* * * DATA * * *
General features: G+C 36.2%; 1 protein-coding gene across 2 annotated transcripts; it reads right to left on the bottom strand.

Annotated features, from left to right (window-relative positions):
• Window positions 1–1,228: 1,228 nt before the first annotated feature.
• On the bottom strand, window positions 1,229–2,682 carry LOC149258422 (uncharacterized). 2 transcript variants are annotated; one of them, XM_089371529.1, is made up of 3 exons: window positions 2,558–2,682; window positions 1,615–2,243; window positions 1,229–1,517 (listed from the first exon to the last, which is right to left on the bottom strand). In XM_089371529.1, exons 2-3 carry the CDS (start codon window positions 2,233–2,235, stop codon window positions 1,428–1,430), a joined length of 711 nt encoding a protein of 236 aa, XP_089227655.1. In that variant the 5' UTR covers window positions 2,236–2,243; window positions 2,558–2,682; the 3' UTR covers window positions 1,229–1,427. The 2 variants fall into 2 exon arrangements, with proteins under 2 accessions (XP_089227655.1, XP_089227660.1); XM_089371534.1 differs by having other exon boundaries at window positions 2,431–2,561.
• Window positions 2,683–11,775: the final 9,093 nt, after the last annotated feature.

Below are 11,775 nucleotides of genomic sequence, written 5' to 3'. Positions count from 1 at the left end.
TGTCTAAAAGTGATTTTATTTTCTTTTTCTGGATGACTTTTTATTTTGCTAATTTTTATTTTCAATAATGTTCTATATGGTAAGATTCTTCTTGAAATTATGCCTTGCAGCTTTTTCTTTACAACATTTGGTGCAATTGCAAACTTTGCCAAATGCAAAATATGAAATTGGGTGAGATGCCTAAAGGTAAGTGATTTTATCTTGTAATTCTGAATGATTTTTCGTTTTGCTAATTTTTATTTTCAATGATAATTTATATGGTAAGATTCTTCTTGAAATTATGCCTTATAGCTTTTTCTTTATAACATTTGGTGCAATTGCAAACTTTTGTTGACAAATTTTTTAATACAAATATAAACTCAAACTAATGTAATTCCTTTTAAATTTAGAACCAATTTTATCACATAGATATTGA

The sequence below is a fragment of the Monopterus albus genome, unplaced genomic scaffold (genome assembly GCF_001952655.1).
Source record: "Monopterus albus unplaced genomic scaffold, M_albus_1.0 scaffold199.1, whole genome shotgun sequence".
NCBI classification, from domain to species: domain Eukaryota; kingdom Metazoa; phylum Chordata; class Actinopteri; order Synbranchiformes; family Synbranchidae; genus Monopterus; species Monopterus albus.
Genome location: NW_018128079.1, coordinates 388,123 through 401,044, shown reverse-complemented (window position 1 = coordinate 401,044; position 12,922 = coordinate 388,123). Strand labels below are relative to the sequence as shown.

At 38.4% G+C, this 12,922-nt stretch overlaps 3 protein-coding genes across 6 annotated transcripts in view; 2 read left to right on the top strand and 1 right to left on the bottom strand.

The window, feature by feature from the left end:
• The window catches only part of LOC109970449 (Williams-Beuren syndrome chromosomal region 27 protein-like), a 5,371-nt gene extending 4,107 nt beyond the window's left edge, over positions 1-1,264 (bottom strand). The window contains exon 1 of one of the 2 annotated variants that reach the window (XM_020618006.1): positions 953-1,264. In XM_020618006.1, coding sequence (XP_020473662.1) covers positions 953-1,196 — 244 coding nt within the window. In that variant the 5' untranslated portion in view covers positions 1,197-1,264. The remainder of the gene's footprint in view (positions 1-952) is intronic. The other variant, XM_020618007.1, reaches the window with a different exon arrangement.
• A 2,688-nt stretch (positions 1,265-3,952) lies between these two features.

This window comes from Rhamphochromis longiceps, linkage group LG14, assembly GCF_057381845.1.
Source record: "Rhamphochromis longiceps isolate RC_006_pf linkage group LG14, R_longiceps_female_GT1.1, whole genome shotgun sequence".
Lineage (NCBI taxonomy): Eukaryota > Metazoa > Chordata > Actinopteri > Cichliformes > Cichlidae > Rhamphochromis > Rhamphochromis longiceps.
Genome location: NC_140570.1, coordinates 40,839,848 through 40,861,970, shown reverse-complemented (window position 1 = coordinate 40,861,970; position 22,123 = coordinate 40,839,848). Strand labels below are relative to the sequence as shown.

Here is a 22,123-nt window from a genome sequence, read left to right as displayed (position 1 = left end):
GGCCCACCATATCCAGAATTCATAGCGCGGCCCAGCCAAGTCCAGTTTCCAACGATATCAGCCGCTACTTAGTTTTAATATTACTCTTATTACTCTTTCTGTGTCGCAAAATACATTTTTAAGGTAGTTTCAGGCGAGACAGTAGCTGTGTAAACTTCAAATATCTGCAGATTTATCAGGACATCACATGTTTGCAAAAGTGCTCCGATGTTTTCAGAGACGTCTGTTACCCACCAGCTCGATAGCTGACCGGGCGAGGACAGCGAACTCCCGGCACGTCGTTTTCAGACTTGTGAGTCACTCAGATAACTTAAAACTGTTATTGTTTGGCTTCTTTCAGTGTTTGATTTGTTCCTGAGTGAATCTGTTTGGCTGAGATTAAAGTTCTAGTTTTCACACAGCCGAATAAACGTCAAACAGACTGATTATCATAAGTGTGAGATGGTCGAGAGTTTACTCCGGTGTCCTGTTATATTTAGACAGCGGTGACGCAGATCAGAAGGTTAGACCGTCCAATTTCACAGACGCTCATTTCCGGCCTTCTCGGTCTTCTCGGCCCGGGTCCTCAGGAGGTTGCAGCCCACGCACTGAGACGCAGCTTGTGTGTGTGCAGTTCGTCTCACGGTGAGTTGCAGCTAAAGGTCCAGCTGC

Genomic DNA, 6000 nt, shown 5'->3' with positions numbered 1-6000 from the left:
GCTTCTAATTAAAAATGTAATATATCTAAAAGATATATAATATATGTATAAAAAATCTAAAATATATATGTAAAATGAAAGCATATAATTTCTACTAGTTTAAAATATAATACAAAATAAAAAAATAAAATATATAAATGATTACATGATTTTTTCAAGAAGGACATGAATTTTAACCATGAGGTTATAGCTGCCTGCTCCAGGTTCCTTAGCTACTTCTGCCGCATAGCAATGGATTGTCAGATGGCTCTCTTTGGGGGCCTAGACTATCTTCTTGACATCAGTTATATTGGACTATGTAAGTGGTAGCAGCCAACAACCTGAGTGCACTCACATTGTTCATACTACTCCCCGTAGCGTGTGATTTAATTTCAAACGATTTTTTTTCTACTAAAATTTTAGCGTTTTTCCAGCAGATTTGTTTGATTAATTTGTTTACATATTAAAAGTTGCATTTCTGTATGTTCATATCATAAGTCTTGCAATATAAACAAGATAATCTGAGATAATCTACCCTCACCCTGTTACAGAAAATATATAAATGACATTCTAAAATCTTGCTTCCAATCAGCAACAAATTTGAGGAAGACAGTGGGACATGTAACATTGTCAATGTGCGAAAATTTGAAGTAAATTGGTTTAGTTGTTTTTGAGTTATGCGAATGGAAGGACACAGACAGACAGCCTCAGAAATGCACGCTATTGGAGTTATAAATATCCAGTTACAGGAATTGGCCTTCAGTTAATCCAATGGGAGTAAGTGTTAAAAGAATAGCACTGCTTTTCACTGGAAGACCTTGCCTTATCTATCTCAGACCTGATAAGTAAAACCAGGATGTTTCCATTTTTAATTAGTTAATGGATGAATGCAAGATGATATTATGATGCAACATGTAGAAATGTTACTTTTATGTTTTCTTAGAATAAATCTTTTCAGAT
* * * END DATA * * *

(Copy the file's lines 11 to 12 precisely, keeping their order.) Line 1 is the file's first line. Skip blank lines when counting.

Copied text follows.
Genome location: NW_018128079.1, coordinates 388,123 through 401,044, shown reverse-complemented (window position 1 = coordinate 401,044; position 12,922 = coordinate 388,123). Strand labels below are relative to the sequence as shown.

At 38.4% G+C, this 12,922-nt stretch overlaps 3 protein-coding genes across 6 annotated transcripts in view; 2 read left to right on the top strand and 1 right to left on the bottom strand.